TEXT BY MICHAELA MULLIN | VIEW IMAGES
Karen Strohbeen and Bill Luchsinger are local digital painting pioneers, gardeners, and perceivers of urban skylines. Together their works traverse genre, geography, geology, and mediums. And together, they cover much scale—small, medium, large, and everything in between. On display with their new pieces are works by Thomas C. Jackson, Jay Vigon, Anita Jung and Annick Ibsen.
Luchsinger’s new work focuses more on the remote landscape and the colors and textural differences therein. “The Edge,” for instance, is almost Turneresque. Its purple haze deems the horizon line more difficult to discern—a quiet storm, the color of healing bruises. Luchsinger still works in the city, and he still works up close with the flora, but this more distanced viewing of the horizon feels new. He operates equally well in wide open spaces as with the cityscapes and studies, such as the still life, “Red Vase.” “The Edge” and “Red Vase” are the outliers in the show, and the poles they touch are warm and calm, though indicative of turbulence or decay can still be felt.
The verticality and sky-centricity of Luchsinger’s “Sunset” and “Rocky Shore” also take on seemingly new geography—more water, more soil, less foliage. More sky; less obstructed space. And his partial bouquets in “Flower Mix” and “Snaps and Sun” –the latter, especially—focus on the rays and the eyes of each presumed-to-be tall flower. He zooms in upon and out from things tended to and grown, or engineered and built, but no matter what the subject matter, Luchsinger has the zenithal sun in mind.
Strohbeen’s abstract floral and arboreal works also appear, such as with “A Standing Flower” on aluminum, as if basking in extreme apical light; this is also most noticeable in the gloss of her fantastic ceramic tiles. Here, the wall of 70 works is delightfully overwhelming, and one finds herself looking at each for small distinct similarities and differences, and to committing each tile, its lines and colors and contrasts, to memory.
Checks, grids, and squares are reminiscent of a kenzan holding perfectly one stem, in “Sunflower with Pattern.” And in “Trees and Flowers,” the anthropomorphic conjoining of plant and petal shapes also feels akin to a very refined ikebana arrangement, which gets animated and moves us off the paper, anticipating a world where these figures are not surprising but expected and hoped-for. In this world, Strohbeen’s “Standing Animals” on tile are also awaiting an encounter with us, poised delightfully, un-ferocious as ever.
Annick Ibsen’s three ceramic wall works, “The King’s Court,” “Rooster Smorgasbord,” and “Single Rooster,” all use the Italian art of sgrafitto to etch the images and patterns into the ceramic. Also applied here is gold leaf, in the Japanese style of Knutgsi, where chips and cracks are mended with precious metals. Ibsen’s work shows her love for numbers in nature—the proliferative elements of the natural world—and in this, the singular also becomes, by contrast, the proto or ur thing produced… and therefore repeated.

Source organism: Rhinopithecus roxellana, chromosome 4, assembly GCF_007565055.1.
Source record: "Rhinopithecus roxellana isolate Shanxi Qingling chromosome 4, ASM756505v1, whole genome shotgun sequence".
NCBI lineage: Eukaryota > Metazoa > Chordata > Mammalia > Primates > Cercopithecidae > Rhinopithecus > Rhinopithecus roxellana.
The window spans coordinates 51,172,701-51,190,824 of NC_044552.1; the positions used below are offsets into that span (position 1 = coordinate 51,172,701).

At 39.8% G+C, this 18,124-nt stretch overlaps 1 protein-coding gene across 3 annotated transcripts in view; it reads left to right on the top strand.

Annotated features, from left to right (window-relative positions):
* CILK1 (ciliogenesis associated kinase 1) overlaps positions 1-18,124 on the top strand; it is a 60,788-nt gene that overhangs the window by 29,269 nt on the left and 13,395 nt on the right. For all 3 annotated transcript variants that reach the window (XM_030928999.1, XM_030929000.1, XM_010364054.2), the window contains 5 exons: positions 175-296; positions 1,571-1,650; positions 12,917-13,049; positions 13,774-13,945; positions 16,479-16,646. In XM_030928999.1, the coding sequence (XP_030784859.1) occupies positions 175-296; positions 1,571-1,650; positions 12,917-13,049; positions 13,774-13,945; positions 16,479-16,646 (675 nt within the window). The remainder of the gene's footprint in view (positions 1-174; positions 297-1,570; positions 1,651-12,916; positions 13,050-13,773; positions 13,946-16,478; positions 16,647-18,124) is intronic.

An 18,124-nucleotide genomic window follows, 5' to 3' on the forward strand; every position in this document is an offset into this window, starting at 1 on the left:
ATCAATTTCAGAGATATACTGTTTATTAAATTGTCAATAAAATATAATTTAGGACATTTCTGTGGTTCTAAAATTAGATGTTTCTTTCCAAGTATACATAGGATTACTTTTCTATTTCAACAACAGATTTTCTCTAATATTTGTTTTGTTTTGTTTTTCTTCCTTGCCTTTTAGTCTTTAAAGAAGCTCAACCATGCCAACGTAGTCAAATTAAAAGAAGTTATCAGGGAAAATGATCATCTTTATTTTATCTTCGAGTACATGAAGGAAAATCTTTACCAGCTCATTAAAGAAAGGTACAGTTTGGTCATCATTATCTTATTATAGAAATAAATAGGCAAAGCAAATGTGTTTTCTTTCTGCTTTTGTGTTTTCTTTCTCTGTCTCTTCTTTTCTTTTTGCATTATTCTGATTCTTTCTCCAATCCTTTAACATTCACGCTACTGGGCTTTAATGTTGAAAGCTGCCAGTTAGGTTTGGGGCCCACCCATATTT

Jay Vigon’s digital illustrations from the Abstract Modern Series delight in symmetry and gridding while fully embracing play. Like the Italian design group Memphis, these works use colors that juxtapose boldly and yet are diligent in their compatibility. These works are more streamlined, less busy with pattern, and spare in the way they take up space. The colors are softly muted, and the lines and shapes work to evoke a mechanization that works best when slightly askew—like jazz instruments. Like jazz itself.
The soft woodcuts of Anita Jung serially remind us that the world is configured and reconfigured and … possibly even preconfigured … with dots and lines. That with these we have all the tools of static and motion. “Slide” feels originary in its earthy colors, where “Split” has large moments of contrast, chandeliering lines, tuba-shaped scaping and blacks; more saturated color. “Shade” exists between these poles, and “Intersect” does just that—in this, one can see the wood grain best, its black swath touching all but one edge of the work.
Thomas C Jackson’s abstracts, rice paper watercolor collages “Maquette 8” and “Maquette 38,” take deep wine colors, and place the raw-edged shapes up against each other, buttressing blues and ochres like stones in a henge. The shifts from light to dark are like watercolor gloamings, and in “Maquette 38” it becomes almost possible to see water, sky, a plank of paper on which we can walk. Evoking philosophy in their parts, the ruminative nature of these papers are like scrolls whose language we do not quite know, yet somehow understand.
Jackson’s representational oil paintings on canvas, however, deal in contemporary thought—cultural exploration and social snapshots. “Cowboyin” merges the city slickness of the night, near Central Park South, perhaps, with the rugged West, in a monochromatic moment that doesn’t betray its period of time. Like German painter Neo Rausch, Jackson seems to use these geo-warps to confuse the temporal, as well.
“Cockpit” and “Junkyard” are more straightforward and relish the density of objects, be they old cars or buttons and switches. In “Junkyard,” Jackson masterfully frames the sea of automobile roofs and hoods, allowing the attack at the shore to come in the form of a blood red trunk, open mouthed and ready to swallow us when we look inside. And in “Cockpit,” we have a flight attendant’s view—not quite “in” but important enough to get a glimpse. The claustrophobic sides of the canvas are balanced by the white of the window ahead, and the bits of face and hands offer the tone of flesh—a human touch—to latch our eyes upon.